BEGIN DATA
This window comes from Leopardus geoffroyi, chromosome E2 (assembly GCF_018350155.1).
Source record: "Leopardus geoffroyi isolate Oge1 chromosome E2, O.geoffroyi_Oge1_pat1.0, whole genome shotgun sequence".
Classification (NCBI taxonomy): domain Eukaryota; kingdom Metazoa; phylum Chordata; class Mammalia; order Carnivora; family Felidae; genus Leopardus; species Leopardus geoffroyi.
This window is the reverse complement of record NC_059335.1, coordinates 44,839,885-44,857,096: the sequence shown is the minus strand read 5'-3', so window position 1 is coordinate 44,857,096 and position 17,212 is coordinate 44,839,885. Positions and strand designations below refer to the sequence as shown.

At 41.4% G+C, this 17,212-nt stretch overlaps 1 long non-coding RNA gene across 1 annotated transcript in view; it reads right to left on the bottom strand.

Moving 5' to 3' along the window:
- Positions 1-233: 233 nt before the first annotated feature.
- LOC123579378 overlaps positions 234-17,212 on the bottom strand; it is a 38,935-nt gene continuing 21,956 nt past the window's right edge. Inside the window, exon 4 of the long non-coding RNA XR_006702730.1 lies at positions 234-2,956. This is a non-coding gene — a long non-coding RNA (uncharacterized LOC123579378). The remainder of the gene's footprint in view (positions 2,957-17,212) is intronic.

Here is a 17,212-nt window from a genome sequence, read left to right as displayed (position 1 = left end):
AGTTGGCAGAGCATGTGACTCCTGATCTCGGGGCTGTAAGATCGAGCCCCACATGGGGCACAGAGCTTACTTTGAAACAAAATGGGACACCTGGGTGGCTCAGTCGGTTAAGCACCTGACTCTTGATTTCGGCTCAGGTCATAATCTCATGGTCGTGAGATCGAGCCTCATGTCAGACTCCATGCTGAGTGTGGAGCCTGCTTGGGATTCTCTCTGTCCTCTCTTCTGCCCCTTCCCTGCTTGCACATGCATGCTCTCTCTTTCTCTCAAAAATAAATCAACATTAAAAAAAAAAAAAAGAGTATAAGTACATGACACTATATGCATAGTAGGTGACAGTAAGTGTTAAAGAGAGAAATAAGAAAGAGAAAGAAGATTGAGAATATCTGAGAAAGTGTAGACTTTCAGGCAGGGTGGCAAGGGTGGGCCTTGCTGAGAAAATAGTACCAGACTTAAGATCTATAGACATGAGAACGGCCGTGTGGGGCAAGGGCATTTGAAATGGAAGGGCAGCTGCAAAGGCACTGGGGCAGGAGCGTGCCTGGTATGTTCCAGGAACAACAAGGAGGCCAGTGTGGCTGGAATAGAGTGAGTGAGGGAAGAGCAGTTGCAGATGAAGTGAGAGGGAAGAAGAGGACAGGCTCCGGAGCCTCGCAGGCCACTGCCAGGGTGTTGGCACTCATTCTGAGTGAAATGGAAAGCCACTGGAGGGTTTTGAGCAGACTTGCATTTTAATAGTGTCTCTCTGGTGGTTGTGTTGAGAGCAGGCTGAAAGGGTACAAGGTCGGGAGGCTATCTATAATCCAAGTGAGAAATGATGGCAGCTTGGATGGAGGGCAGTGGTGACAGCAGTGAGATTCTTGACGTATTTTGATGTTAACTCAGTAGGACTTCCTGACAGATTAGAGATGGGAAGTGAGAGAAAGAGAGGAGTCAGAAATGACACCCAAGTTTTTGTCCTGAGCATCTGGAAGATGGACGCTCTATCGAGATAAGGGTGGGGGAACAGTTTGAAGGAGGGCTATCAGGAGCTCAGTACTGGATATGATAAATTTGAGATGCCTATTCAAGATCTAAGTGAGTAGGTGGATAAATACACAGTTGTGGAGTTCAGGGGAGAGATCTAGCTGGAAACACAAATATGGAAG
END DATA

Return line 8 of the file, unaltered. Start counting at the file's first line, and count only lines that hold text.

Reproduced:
- LOC123579378 overlaps positions 234-17,212 on the bottom strand; it is a 38,935-nt gene continuing 21,956 nt past the window's right edge. Inside the window, exon 4 of the long non-coding RNA XR_006702730.1 lies at positions 234-2,956. This is a non-coding gene — a long non-coding RNA (uncharacterized LOC123579378). The remainder of the gene's footprint in view (positions 2,957-17,212) is intronic.